Casa De Mi Padre

Image for Casa De Mi Padre

Mexican cow-wrangler Armando (Ferrell) lives in the shadow of his macho brother, Raul (Luna). But when it’s revealed that Raul is in trouble with a deadly narco (García Bernal), Armando seizes the chance to saddle up and prove his worth.


A connoisseur of American idiocy, Will Ferrell has portrayed pumped-up jackanapes from coast to coast: Bay Area blowhard Ron Burgundy, Southern car-twit Ricky Bobby, NYPD bumbler Allen Gamble... Now the comedy superstar heads south of the border. A sun-scorched spoof of Latin American telenovelas, with the odd riff on Sergio Leone and Sam Peckinpah, Casa De Mi Padre isn’t prime Ferrell, but it’s funny and novel enough to be worth a watch.

The main talking point is that the movie is entirely Spanish-language, except for some amusingly shaky English from its star near the end. As ranchero Armando Alvarez, Ferrell commits to Español without winking (he learnt his lines phonetically), playing the big-hearted Mexican with such earnestness that you actually start to root for him. And, considering Armando is embroiled in a plot which at one point takes in a wrestling bout with an animatronic lion, that really is quite a feat.

The problem is the tone, shakier than the lower lip of gorgeous, troubled love interest Sonia (Genesis Rodriguez). At points Casa comes off like a milder Grindhouse, with shonky model cars, clearly fake horses and a ¡Three Amigos!-style campfire sing-along. But at other times the production values soar, as if its makers feared audiences would miss the joke. It’s all a little too unfocused: the title song, crooned by Christina Aguilera over slick Bond-style visuals, is nice but unmemorable, while Gael García Bernal’s cartel boss doesn’t have the zingers to match his zeal.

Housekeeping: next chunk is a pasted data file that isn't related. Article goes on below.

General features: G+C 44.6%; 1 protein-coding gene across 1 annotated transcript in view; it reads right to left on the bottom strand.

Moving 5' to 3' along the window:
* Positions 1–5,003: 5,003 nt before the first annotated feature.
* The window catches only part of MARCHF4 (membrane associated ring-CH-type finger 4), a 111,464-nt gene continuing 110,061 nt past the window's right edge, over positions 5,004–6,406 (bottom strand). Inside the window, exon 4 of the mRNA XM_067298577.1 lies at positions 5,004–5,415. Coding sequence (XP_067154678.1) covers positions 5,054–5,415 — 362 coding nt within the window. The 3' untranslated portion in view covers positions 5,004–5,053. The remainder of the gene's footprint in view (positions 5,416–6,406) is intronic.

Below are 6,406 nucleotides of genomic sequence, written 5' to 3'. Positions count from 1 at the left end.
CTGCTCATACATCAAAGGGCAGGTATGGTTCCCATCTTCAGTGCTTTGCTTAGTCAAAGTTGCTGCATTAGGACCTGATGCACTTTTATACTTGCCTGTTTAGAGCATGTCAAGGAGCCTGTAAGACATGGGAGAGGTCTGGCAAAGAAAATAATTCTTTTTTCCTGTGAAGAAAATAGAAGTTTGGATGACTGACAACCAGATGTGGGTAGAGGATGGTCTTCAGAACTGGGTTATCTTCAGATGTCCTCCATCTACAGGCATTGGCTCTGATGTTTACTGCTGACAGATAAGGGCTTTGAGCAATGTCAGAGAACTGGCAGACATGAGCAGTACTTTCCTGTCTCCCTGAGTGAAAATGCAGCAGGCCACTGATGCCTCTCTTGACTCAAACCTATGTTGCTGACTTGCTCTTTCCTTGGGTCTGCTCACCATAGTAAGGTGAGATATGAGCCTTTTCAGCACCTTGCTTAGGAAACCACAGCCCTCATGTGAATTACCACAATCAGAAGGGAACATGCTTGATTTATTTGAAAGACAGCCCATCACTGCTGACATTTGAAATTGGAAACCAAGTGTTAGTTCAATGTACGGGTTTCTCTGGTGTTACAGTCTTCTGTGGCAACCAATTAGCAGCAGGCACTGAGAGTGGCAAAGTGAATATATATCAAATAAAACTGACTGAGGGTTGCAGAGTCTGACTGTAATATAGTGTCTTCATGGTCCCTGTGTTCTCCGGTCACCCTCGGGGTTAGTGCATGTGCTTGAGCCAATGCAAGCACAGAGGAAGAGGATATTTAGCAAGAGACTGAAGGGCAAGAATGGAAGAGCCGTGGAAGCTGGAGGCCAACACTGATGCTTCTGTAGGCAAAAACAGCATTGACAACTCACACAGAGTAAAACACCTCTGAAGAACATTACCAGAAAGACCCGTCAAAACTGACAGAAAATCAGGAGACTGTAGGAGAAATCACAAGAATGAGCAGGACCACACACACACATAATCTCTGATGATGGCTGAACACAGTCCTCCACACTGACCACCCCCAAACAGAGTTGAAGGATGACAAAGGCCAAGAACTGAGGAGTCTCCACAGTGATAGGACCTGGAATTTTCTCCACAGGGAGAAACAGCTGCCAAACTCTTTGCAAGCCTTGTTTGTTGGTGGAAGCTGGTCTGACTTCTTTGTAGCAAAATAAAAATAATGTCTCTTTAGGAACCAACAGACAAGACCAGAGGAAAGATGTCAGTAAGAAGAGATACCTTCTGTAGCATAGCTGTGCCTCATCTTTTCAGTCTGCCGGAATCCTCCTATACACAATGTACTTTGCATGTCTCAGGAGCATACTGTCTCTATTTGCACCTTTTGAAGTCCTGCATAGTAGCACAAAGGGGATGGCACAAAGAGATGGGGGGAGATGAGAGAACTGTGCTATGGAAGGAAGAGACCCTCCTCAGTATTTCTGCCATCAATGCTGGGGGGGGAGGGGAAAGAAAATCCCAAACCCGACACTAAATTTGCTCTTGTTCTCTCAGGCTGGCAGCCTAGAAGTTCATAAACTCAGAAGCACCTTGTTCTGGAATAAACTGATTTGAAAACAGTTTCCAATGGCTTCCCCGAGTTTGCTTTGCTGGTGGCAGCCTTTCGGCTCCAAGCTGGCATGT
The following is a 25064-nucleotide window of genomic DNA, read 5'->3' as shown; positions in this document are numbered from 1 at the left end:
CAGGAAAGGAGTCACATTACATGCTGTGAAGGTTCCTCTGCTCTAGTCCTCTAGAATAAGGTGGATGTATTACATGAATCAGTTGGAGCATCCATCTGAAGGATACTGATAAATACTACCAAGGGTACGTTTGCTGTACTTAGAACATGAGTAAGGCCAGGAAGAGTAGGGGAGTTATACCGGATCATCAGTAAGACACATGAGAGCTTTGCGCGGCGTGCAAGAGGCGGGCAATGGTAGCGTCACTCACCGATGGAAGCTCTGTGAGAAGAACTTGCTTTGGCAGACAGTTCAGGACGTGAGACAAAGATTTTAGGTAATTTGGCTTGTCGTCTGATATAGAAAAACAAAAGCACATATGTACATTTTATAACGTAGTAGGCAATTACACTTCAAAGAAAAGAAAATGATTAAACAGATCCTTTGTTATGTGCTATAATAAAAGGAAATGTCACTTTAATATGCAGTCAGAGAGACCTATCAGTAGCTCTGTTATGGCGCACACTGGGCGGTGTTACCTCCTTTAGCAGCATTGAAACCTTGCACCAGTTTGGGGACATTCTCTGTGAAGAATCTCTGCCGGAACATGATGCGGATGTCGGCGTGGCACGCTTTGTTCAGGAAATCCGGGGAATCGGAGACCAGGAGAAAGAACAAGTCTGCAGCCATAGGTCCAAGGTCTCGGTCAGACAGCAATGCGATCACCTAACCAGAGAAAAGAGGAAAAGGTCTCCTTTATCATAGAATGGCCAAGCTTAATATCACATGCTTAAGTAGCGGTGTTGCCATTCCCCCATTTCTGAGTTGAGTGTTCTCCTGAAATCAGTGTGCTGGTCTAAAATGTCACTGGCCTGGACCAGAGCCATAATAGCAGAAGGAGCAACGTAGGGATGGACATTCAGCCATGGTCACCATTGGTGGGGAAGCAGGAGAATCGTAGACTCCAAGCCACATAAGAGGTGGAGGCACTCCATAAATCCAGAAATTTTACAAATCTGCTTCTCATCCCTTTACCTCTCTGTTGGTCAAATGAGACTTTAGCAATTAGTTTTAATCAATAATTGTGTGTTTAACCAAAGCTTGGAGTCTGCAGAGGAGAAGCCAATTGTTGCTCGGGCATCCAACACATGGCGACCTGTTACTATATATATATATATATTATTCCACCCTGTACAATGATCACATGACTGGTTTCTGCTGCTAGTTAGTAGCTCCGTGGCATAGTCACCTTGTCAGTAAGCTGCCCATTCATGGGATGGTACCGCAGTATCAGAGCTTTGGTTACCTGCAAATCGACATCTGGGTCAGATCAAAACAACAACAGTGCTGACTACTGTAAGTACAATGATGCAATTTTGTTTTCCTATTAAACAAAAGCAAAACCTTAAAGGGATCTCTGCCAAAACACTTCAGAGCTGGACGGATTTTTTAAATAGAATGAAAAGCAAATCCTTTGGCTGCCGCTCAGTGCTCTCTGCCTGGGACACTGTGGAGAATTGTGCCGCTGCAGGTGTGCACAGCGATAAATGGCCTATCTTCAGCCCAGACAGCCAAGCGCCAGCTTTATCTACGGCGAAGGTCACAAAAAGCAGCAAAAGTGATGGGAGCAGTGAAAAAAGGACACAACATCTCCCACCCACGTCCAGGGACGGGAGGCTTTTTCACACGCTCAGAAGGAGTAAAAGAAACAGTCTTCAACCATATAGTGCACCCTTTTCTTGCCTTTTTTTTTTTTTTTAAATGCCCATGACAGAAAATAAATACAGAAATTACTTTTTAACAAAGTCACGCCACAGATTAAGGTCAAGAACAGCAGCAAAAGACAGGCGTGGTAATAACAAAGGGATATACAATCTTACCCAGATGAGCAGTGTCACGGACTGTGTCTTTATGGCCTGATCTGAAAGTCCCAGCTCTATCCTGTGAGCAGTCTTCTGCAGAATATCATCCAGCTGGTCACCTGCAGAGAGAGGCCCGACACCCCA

When it hits, it hits hard. There are several vignettes destined to become YouTube classics, including a lengthy effort by Armando to mount his horse and a hysterical sex scene which outs the cameraman as having a serious buttock fetish. In the end, though, 85 minutes proves too long to sustain the joke. Along with Ferrell, Judd Apatow and Adam McKay, director Matt Piedmont is one of the players behind comedy-short website Funny Or Die. Our dial swings into ‘Funny’ territory for this one, but not as far as we’d have liked.

Often inspired but patchy overall, Ferrell's horse opera could have benefited from a sharper, even more out-there script. Grade-A assplay, though.